“A questionnaire was created that was very specific to the types of services that Pinehurst residents want; not what they have today necessarily, but what services they want and what are the most important ones for them.”

Pinehurst’s leaders have had the plight of the Given Memorial Library and the Tufts Archives in mind all along as they’ve discussed the potential for a municipal library. Strickland said that the library made the offer of its collection and part of its endowment to the village earlier this year.

“We’re very interested in what they have to offer but we haven’t gotten to that point yet because we need to first assess the results of the survey on specific uses,” he said.

“Going back three or four years, the council and the library board and village staff entered into a kind of study group to assess the financial implications of the current model that the library and archives have, which is essentially relying on private donors and the endowment. Everybody’s understood that model is not going to be operable for much longer.”

The library’s normal hours, closing at 5 p.m. on weekdays, leave a limited window of time for parents to bring children after school or work. To make room for new books, old ones have to be sold or sent out on long-term loan. The library has a single publicly available computer — Moriarty says there’s nowhere to put more, even if they were donated — and popular programs are standing room only.

Within its capacity, Moriarty said that the Given Memorial Library has provided an array of services. One employee is a notary, and several are certified to administer college exams to distance-learning students in the UNC system. They’ve even helped visually impaired patrons set up their personal computing devices.

“In general, we’re just full to the gills,” said Moriarty. “We do lots of things like that with a very small staff. We can’t do more because everybody’s already very busy and we all do everything.”

The library announced plans for a $4.6 million expansion in 2012. Pinehursrt pledged $1 million toward the project at the time, but the library was never able to successfully raise the rest of the funds. That pledge has since reverted back to the village and sits in a reserve account.

Pinehurst has contributed to the Given Memorial Library operations all along. Its current annual pledge of $150,000 accounts for just under 20 percent of the library’s budget.

Since their establishment, the Given Memorial Library and Tufts Archives have served two largely disparate audiences. Moriarty said that last year the archives had visitors from 44 states and 13 nations.

“The rest of the world knows more about the Tufts Archives than Pinehurst does,” she said. “Locals come; if they have company the first thing they do is bring them over here. They come and have a little walk-through, so the Tufts Archives are sort of on a lot of people's list of things to show off.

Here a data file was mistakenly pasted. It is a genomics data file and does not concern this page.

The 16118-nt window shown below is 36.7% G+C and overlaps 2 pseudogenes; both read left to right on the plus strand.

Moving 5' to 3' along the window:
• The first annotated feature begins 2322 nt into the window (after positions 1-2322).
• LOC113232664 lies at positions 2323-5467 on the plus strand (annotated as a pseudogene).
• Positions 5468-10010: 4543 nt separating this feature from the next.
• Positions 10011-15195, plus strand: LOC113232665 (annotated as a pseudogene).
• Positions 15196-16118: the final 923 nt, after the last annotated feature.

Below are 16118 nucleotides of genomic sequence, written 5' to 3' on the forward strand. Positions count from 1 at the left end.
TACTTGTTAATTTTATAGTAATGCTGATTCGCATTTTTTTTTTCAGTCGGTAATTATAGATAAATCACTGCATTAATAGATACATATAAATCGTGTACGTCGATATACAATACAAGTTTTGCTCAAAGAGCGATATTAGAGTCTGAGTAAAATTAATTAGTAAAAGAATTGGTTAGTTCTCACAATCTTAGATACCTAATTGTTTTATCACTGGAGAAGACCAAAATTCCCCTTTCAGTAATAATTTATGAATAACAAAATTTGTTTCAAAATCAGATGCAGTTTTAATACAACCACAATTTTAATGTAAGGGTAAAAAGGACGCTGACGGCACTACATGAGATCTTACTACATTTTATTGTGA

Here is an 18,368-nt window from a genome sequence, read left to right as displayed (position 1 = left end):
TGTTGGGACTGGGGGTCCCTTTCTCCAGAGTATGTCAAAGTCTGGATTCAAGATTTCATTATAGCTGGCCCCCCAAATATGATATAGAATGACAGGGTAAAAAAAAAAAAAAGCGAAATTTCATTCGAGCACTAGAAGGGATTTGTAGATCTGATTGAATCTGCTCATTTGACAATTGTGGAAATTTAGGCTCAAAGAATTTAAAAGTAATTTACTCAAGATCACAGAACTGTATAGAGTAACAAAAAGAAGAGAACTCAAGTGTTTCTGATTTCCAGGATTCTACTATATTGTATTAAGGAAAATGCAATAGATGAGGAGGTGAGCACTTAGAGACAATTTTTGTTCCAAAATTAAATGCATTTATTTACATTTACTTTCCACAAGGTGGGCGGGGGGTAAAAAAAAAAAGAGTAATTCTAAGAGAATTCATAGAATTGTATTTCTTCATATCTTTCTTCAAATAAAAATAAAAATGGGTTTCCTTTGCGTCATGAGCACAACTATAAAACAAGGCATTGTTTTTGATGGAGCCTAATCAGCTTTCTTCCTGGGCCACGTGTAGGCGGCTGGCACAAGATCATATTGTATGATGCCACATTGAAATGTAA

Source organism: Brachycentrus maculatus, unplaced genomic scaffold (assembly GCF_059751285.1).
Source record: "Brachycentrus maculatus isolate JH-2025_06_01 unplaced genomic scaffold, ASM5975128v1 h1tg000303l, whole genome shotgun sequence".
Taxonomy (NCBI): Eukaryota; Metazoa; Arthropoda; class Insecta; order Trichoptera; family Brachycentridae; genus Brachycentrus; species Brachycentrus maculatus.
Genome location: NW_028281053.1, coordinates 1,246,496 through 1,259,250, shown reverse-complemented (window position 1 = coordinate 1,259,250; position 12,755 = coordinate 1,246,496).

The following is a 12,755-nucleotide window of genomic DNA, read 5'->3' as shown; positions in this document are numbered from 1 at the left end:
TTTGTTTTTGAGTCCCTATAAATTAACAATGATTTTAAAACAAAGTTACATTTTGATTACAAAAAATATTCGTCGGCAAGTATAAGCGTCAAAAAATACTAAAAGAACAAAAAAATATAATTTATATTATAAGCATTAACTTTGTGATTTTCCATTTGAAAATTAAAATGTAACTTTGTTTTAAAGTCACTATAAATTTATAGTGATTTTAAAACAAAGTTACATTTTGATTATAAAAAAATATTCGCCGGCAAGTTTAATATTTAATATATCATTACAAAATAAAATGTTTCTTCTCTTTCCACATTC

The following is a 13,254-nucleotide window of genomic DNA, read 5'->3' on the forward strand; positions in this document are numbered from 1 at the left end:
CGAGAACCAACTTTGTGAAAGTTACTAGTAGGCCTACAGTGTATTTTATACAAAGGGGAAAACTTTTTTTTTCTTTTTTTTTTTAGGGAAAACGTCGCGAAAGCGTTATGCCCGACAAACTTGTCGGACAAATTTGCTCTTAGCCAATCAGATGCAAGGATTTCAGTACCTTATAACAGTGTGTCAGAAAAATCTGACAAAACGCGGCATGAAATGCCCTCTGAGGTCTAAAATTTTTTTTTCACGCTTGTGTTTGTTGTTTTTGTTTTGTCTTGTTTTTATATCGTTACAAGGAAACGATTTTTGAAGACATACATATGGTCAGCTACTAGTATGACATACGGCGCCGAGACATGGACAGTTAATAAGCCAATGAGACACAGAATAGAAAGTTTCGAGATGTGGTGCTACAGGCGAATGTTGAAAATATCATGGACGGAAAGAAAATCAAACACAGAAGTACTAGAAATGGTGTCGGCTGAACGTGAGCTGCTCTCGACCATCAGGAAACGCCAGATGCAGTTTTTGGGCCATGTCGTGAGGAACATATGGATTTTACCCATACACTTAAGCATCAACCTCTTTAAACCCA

“But then we have golf course architects, golf aficionados, members of other clubs who come and research. It’s people who are very interested in golf and people who are very interested in the history of Pinehurst.”

As longtime supporters of the library and archives have passed away, younger residents haven’t always taken their place — especially as many assume that the library must have full public funding behind it.

That has left the library’s staff in an almost constant fundraising mode and left the organization to withdraw from its endowment at a level that’s not sustainable long-term. Now the coronavirus pandemic has delivered a blow, as it has to many nonprofits, by forcing the cancellation of large social fundraising events.

Hence the decision to offer half of its endowment and its 15,000 titles to a village-led venture.

With the staff, building and remaining resources focused on the Tufts Archives alone, the archives could develop into a fully-fledged golf museum with a few minor tweaks to the interior.

But that can’t be considered until the village takes the lead in providing a library for its residents.

“I think if one needed to, there are lots of golf entities that would get on board to help. I think the resort would be interested in supporting it,” Moriarty said. “They’ve expressed some potential interest but they’re not going to do anything or make any kind of move, if they do, until the Village of Pinehurst has made a decision.”

That decision is unlikely to come before the village figures out where a new library might be built or before they’ve explored the full financial ramifications of constructing and operating it.

“Whether or not the village should take over the provision of library services to residents is the decision the council has to make,” Strickland said. “We haven’t decided we should, we haven’t decided we should not. We’re evaluating all the aspects of what Pinehurst residents want and the implications for the village in the future should we take over the library.”